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From Wikipedia,

Avalokiteśvara (Sanskrit: अवलोकितेश्वर , Bengali: অবলোকিতেশ্বর, lit. “Lord who looks down”, Chinese: 觀世音) is a bodhisattva who embodies the compassion of all Buddhas. He is one of the more widely revered bodhisattvas in mainstream Mahayana Buddhism. In China and its sphere of cultural influence, Avalokiteśvara is often depicted in a female form known as Guan Yin. (However, in Taoist mythology, Guan Yin has other origination stories which are unrelated to Avalokiteśvara.)

Avalokitesvara is also referred to as Padmapāni (“Holder of the Lotus”) also Thirumai (Tirupati) or Lokeśvara (“Lord of the World”). In Tibetan, Avalokiteśvara is known as Chenrezig, and is said to be incarnated in the Dalai Lama,[1] the Karmapa[2][3] and other high Lamas. In Mongolia, he is called Megjid Janraisig, Xongsim Bodisadv-a, or Nidüber Üjegči.

Etymology

The name Avalokiteśvara is made of the following parts: the verbal prefix ava, which means “down”; lokita, a past participle of the verb lok (“to notice, behold, observe”), here used in an active sense (an occasional irregularity of Sanskrit grammar); and finally īśvara, “lord”, “ruler”, “sovereign” or “master”. In accordance with the rules of sound combination, a+iśvara becomes eśvara. Combined, the parts mean “lord who gazes down (at the world)”. The word loka (“world”) is absent from the name, but the phrase is implied.[4]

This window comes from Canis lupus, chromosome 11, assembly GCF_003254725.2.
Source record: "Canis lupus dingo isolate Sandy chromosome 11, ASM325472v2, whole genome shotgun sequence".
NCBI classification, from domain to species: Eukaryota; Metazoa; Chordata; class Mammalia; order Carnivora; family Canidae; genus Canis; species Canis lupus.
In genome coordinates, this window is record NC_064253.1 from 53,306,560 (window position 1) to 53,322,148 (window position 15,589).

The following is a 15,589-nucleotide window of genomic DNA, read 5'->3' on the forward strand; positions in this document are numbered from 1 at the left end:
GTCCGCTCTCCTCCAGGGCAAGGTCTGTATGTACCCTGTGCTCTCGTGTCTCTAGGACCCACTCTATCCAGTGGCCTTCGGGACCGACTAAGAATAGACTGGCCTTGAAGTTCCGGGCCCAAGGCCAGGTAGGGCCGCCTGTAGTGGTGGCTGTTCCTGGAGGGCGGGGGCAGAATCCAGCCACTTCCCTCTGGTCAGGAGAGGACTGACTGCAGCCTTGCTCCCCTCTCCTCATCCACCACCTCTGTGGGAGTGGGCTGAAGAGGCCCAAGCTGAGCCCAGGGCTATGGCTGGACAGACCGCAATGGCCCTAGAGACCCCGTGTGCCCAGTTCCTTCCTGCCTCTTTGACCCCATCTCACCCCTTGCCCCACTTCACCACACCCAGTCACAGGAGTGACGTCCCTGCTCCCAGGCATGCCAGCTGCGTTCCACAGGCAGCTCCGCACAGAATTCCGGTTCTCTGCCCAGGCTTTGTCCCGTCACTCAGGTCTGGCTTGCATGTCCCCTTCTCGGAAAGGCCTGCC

It was initially thought that the Chinese mis-transliterated the word Avalokiteśvara as Avalokitasvara which explained why Xuanzang translated it as Guan Zizai instead of Guan Yin. However, according to recent research, the original form was indeed Avalokitasvara with the ending svara (“sound, noise”), which means “sound perceiver”, literally “he who has perceived sound” (the cries of sentient beings who need his help). This is the exact equivalent of the Chinese translation Guan Yin. This name was later supplanted by the form containing the ending -īśvara, which does not occur in Sanskrit before the seventh century. The original form Avalokitasvara already appears in Sanskrit fragments of the fifth century.[5]

The original meaning of the name fits the Buddhist understanding of the role of a bodhisattva. The reinterpretation presenting him as an īśvara shows a strong influence of Shaivism, as the term īśvara was usually connected to the Hindu notion of a creator god and ruler of the world. Attributes of such a god were transmitted to the bodhisattva, but the mainstream of the Avalokiteśvara worshippers upheld the Buddhist rejection of the doctrine of any creator god.[6]

An etymology of the Tibetan name Chenrezig is chen (eye), re (continuity) and zig (to look). This gives the meaning of one who always looks upon all beings (with the eye of compassion).[7]

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